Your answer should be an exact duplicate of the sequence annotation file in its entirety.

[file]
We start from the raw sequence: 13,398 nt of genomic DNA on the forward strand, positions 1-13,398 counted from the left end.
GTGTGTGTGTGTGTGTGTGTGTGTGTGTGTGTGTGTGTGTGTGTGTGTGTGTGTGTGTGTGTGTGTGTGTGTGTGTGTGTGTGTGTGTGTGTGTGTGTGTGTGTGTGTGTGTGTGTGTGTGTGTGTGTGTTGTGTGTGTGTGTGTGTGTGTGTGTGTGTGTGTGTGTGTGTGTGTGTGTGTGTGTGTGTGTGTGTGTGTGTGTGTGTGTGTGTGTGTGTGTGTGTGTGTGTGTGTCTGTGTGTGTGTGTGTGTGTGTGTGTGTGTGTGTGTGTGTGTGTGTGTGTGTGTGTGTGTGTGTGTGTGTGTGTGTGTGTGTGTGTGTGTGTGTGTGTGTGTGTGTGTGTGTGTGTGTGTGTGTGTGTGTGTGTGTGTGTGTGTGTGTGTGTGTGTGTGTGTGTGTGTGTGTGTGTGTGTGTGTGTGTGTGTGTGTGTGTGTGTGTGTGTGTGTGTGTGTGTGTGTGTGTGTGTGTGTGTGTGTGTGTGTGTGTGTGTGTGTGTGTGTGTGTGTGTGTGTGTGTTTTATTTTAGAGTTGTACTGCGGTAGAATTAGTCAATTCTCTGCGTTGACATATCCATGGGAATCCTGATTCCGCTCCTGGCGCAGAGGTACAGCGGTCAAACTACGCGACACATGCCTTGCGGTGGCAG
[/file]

We start from the raw sequence: 13,398 nt of genomic DNA on the forward strand, positions 1-13,398 counted from the left end.
GTGTGTGTGTGTGTGTGTGTGTGTGTGTGTGTGTGTGTGTGTGTGTGTGTGTGTGTGTGTGTGTGTGTGTGTGTGTGTGTGTGTGTGTGTGTGTGTGTGTGTGTGTGTGTGTGTGTGTGTGTGTGTGTGTTGTGTGTGTGTGTGTGTGTGTGTGTGTGTGTGTGTGTGTGTGTGTGTGTGTGTGTGTGTGTGTGTGTGTGTGTGTGTGTGTGTGTGTGTGTGTGTGTGTGTGTGTCTGTGTGTGTGTGTGTGTGTGTGTGTGTGTGTGTGTGTGTGTGTGTGTGTGTGTGTGTGTGTGTGTGTGTGTGTGTGTGTGTGTGTGTGTGTGTGTGTGTGTGTGTGTGTGTGTGTGTGTGTGTGTGTGTGTGTGTGTGTGTGTGTGTGTGTGTGTGTGTGTGTGTGTGTGTGTGTGTGTGTGTGTGTGTGTGTGTGTGTGTGTGTGTGTGTGTGTGTGTGTGTGTGTGTGTGTGTGTGTGTGTGTGTGTGTGTGTGTGTGTGTGTGTGTGTGTGTGTGTGTGTTTTATTTTAGAGTTGTACTGCGGTAGAATTAGTCAATTCTCTGCGTTGACATATCCATGGGAATCCTGATTCCGCTCCTGGCGCAGAGGTACAGCGGTCAAACTACGCGACACATGCCTTGCGGTGGCAG